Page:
Full Text Available Crossbreeding is a common strategy used in tropical and subtropical regions to enhance beef production, and having accurate knowledge of breed composition is essential for the success of a crossbreeding program. Although pedigree records have been traditionally used to obtain the breed composition of crossbred cattle, the accuracy of pedigree-based breed composition can be reduced by inaccurate and/or incomplete records and Mendelian sampling. Breed composition estimation from genomic data has multiple advantages including higher accuracy without being affected by missing, incomplete, or inaccurate records and the ability to be used as independent authentication of breed in breed-labeled beef products. The present study was conducted with 676 Angus–Brahman crossbred cattle with genotype and pedigree information to evaluate the feasibility and accuracy of using genomic data to determine breed composition. We used genomic data in parametric and non-parametric methods to detect population structure due to differences in breed composition while accounting for the confounding effect of close familial relationships. By applying principal component analysis (PCA and the maximum likelihood method of ADMIXTURE to genomic data, it was possible to successfully characterize population structure resulting from heterogeneous breed ancestry, while accounting for close familial relationships. PCA results offered additional insight into the different hierarchies of genetic variation structuring. The first principal component was strongly correlated with Angus–Brahman proportions, and the second represented variation within animals that have a relatively more extended Brangus lineage—indicating the presence of a distinct pattern of genetic variation in these cattle. Although there was strong agreement between breed proportions estimated from pedigree and genetic information, there were significant discrepancies between these two methods for certain animals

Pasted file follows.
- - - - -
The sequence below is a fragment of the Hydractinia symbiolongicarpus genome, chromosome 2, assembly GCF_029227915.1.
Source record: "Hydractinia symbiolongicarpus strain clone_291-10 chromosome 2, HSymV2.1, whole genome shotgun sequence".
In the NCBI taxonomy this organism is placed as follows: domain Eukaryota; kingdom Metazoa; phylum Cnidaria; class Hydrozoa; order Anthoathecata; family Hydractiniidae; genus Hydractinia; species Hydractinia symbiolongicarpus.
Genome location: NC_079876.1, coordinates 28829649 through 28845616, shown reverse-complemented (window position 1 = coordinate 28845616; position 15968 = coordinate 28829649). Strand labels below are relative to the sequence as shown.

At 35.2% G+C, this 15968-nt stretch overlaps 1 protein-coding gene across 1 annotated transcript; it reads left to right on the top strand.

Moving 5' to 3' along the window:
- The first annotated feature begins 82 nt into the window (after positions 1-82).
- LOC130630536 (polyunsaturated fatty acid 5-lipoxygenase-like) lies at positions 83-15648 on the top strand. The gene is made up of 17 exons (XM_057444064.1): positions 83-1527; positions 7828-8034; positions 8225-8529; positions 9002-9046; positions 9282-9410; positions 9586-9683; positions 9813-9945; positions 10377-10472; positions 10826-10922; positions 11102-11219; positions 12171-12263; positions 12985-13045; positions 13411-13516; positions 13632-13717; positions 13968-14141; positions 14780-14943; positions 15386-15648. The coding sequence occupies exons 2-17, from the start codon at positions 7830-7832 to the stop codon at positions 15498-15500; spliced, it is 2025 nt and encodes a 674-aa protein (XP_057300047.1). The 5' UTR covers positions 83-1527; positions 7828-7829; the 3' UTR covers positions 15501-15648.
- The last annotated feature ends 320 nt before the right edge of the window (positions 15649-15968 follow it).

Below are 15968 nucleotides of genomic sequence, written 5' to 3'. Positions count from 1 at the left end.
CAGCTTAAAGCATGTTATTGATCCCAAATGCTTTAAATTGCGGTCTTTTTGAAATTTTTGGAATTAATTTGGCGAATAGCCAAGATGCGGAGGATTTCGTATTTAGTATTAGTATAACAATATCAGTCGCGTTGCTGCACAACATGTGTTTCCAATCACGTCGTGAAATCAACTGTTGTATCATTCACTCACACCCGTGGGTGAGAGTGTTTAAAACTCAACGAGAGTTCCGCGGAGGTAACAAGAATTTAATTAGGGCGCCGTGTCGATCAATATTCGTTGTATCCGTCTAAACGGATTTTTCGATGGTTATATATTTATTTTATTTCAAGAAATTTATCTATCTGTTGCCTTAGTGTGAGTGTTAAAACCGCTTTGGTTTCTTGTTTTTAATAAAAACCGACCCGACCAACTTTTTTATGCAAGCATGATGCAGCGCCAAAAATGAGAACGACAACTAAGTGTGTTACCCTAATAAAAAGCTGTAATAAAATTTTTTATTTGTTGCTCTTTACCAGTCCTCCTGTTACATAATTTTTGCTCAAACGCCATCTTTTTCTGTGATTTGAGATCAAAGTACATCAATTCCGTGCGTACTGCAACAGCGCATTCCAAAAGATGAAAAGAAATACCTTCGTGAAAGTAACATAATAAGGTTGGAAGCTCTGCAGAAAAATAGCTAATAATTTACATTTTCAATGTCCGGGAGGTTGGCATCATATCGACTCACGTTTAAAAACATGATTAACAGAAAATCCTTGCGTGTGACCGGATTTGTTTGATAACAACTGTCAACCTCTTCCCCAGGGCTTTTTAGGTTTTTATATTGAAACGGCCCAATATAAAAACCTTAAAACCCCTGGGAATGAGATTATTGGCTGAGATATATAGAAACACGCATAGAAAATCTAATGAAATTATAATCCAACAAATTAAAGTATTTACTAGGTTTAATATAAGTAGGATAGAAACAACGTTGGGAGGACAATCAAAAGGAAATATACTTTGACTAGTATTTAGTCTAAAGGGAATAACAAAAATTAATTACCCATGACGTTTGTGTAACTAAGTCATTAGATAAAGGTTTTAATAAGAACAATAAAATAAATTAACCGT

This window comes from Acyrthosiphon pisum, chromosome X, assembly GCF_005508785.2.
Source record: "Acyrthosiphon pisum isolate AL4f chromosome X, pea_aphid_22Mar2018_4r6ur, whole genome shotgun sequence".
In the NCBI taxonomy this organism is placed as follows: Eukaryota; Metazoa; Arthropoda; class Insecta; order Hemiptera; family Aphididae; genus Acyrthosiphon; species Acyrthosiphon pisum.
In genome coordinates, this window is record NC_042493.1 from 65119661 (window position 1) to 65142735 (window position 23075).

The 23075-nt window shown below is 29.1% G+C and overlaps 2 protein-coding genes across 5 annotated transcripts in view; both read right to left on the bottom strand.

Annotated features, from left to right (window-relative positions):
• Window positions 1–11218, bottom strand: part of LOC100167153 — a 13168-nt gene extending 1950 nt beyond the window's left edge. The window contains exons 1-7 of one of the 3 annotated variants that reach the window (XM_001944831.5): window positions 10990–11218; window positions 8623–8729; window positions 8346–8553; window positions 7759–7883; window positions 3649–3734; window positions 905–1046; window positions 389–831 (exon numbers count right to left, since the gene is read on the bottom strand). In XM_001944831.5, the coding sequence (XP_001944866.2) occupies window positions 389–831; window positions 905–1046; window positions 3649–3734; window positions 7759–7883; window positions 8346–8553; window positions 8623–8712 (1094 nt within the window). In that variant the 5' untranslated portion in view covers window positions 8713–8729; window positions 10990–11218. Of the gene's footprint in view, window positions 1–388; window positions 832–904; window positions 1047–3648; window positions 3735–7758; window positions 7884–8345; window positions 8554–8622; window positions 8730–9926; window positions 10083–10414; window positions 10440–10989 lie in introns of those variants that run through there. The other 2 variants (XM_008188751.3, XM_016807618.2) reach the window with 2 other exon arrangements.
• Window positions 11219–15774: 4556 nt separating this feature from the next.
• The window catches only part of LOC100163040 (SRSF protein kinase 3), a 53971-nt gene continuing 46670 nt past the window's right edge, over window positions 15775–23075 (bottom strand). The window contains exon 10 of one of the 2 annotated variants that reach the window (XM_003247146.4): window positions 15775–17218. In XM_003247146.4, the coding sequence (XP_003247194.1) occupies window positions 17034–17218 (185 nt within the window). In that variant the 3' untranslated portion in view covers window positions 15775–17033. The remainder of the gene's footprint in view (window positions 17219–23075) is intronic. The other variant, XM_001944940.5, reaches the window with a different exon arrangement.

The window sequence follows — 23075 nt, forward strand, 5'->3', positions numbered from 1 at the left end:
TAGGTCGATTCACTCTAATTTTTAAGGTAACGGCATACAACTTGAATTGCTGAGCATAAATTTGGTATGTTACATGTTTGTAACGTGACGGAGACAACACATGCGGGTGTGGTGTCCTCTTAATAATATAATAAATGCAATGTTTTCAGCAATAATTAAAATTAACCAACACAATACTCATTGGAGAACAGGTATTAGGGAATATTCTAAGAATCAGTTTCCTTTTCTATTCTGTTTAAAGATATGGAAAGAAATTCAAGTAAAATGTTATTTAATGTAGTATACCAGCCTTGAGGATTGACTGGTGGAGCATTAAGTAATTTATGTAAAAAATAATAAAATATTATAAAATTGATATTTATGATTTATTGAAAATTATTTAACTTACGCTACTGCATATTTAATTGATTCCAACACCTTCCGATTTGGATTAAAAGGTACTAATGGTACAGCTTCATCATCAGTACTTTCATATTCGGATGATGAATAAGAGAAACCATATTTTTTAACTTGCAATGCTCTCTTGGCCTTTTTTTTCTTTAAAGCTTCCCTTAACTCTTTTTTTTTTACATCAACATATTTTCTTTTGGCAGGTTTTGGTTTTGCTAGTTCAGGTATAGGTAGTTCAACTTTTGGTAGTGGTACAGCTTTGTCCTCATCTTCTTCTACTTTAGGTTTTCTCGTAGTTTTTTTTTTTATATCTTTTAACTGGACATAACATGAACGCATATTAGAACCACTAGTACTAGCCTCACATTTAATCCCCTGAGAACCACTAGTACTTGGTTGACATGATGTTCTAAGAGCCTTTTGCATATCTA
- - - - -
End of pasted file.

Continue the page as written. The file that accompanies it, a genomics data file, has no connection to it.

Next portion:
8. Common structural and epigenetic changes in the genome of castration-resistant prostate cancer.

    Science.gov (United States)

    Friedlander, Terence W; Roy, Ritu; Tomlins, Scott A; Ngo, Vy T; Kobayashi, Yasuko; Azameera, Aruna; Rubin, Mark A; Pienta, Kenneth J; Chinnaiyan, Arul; Ittmann, Michael M; Ryan, Charles J; Paris, Pamela L

    2012-02-01